By Valeria Salas Ibarra, Skyline Reporter
Whether it was Stranger Things, The Big Bang Theory, or that one group of weirdos that talks loudly during lunch, chances are you´ve heard of Dungeons and Dragons. However, when pop culture portrays this game, it tends to miss the point showing a group of kids or lonely grownups in silly costumes, with a stack of thick, hardcover books, and rolling weirdly-shaped dice, all while acting like other people. This is only half-truth.
Dungeons and Dragons, or D&D for short, is, contrary to popular belief, an extremely social experience—it has to be, since, at its very core, D&D is an improvised, communal storytelling game. While D&D is similar to choose-your-own-adventure videogames, it´s more open-world, as audience and writers are combined in this game, with the only limit being their imagination and, occasionally, the roll of the dice.
At first, D&D appears to be intimidating. Conventional first impressions tend to provoke questions, among many, such as: “Just why are there so many dice? Do I have to buy all of those expensive-looking rulebooks? How do I do this?”
First off, the best way to be introduced to this game is either to play it or watch it be played. If you decide to play it, it´s recommended to look for a group of people who have a degree of experience with it. If, on the other hand, you decide to watch it, I recommend watching a YouTube video entitled, “D&Diesel with Vin Diesel.”
Yes, Vin Diesel and many other famous actors play Dungeons and Dragons.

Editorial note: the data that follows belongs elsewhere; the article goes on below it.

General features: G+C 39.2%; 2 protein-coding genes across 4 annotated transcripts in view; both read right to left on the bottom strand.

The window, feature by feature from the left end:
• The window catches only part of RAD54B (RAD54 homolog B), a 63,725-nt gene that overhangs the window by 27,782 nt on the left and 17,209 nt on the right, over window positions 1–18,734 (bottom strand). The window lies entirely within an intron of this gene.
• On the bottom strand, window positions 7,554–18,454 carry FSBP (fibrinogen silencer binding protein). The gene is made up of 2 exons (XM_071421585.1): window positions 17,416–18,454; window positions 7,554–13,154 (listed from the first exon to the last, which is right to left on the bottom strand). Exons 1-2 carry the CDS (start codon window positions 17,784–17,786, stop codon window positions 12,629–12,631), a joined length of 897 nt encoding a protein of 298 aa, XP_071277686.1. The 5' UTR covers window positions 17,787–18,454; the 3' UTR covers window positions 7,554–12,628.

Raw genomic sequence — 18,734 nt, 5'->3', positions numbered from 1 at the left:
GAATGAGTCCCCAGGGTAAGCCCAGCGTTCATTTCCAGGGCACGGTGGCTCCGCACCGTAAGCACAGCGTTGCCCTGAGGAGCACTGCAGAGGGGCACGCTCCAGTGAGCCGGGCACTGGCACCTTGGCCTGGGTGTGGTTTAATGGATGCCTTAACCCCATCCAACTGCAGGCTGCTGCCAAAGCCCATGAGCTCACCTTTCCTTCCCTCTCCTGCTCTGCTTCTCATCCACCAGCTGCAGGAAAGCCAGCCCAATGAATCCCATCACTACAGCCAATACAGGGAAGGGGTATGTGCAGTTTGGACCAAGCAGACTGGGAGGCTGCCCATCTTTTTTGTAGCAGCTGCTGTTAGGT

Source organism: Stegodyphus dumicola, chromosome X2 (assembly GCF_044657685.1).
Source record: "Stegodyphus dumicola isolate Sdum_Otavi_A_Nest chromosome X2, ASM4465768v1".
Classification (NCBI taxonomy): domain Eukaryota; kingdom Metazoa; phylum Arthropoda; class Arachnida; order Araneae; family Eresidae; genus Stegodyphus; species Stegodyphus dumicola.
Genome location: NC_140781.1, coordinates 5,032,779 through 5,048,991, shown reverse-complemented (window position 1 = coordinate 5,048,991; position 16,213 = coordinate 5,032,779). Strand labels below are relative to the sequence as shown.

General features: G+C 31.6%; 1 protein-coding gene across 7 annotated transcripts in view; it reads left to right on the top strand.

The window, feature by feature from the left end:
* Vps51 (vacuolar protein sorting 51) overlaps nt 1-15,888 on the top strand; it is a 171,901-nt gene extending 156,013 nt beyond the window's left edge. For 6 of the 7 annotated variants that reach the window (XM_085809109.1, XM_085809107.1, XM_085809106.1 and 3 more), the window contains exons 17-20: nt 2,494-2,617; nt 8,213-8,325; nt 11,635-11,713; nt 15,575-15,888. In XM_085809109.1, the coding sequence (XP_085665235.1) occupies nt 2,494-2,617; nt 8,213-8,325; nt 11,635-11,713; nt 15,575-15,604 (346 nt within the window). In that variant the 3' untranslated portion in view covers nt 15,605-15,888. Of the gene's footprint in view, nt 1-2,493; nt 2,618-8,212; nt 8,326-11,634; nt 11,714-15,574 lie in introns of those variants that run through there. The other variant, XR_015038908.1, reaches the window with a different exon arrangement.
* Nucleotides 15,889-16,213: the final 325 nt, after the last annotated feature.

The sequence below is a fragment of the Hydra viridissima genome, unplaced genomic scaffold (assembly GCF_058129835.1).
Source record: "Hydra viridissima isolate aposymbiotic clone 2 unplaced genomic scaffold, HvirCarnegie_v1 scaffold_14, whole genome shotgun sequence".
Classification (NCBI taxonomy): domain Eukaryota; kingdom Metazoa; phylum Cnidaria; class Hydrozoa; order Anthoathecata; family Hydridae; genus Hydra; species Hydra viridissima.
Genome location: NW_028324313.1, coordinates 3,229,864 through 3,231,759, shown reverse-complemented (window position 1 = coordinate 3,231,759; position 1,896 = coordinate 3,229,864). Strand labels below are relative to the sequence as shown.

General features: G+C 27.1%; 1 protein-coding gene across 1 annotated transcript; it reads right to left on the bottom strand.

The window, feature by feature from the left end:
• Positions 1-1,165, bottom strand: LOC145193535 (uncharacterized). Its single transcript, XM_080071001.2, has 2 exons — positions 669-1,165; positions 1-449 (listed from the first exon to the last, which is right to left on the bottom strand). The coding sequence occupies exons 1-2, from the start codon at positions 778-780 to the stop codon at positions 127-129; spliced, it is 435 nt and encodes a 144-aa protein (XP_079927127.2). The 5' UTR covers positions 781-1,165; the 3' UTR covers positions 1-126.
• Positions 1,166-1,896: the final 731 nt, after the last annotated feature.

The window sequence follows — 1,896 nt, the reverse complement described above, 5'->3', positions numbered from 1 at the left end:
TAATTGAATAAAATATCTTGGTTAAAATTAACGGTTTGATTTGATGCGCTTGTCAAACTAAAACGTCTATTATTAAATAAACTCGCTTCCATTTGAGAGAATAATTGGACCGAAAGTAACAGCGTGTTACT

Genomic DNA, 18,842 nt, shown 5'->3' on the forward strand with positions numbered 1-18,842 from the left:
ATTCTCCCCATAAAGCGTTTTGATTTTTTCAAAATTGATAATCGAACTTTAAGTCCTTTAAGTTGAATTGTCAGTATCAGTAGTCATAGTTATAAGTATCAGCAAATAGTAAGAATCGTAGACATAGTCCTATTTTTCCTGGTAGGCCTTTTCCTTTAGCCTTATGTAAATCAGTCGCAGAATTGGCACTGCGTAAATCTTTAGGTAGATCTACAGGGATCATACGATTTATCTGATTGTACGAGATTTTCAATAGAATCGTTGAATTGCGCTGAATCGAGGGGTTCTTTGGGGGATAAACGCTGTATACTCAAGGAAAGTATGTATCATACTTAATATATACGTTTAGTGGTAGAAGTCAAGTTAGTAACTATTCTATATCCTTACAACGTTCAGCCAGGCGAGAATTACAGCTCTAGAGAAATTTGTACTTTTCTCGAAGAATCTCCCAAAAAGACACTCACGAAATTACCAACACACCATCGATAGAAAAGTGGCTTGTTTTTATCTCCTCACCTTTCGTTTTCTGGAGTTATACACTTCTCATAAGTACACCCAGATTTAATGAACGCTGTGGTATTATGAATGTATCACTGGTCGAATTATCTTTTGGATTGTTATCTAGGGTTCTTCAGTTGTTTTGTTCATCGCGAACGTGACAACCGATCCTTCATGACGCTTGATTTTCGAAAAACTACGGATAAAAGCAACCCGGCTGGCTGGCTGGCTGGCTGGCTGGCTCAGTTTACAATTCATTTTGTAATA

Back in high school, whenever I thought about going to college, living under an unfamiliar roof with a total stranger, it never crossed my mind that I would be pulling all-nighters for anything other than studies . . . because there was no way that I´d put fun before my grades. As one probably expects, this was thrown out the window the moment I stepped into a Dungeons and Dragons session.
In the semester of Fall 2019 (my freshman semester) Sully Productions hosted a Dungeons and Dragons game night. During this event, which was attended by more people than anyone had anticipated, I found what would later become the closest group of friends I’ve ever had. Shortly after meeting them, we started having our own completely improvised sessions.
Playing this game with your friends will reinforce friendships, and it´ll create new ones if you´re playing with strangers. Your imagination, problem-solving, and social skills will be improved after just a couple of months of playing.
Similar to the longed-for adventure that Bilbo Baggins experiences when the Dwarves sing of forgotten gold and a long-lost home in The Hobbit, D&D is a unique experience, yet it provides something universal: A feeling of fellowship among your fellow players, tears derived from extreme and uncontrolled laughing, and genuine heart-touching moments.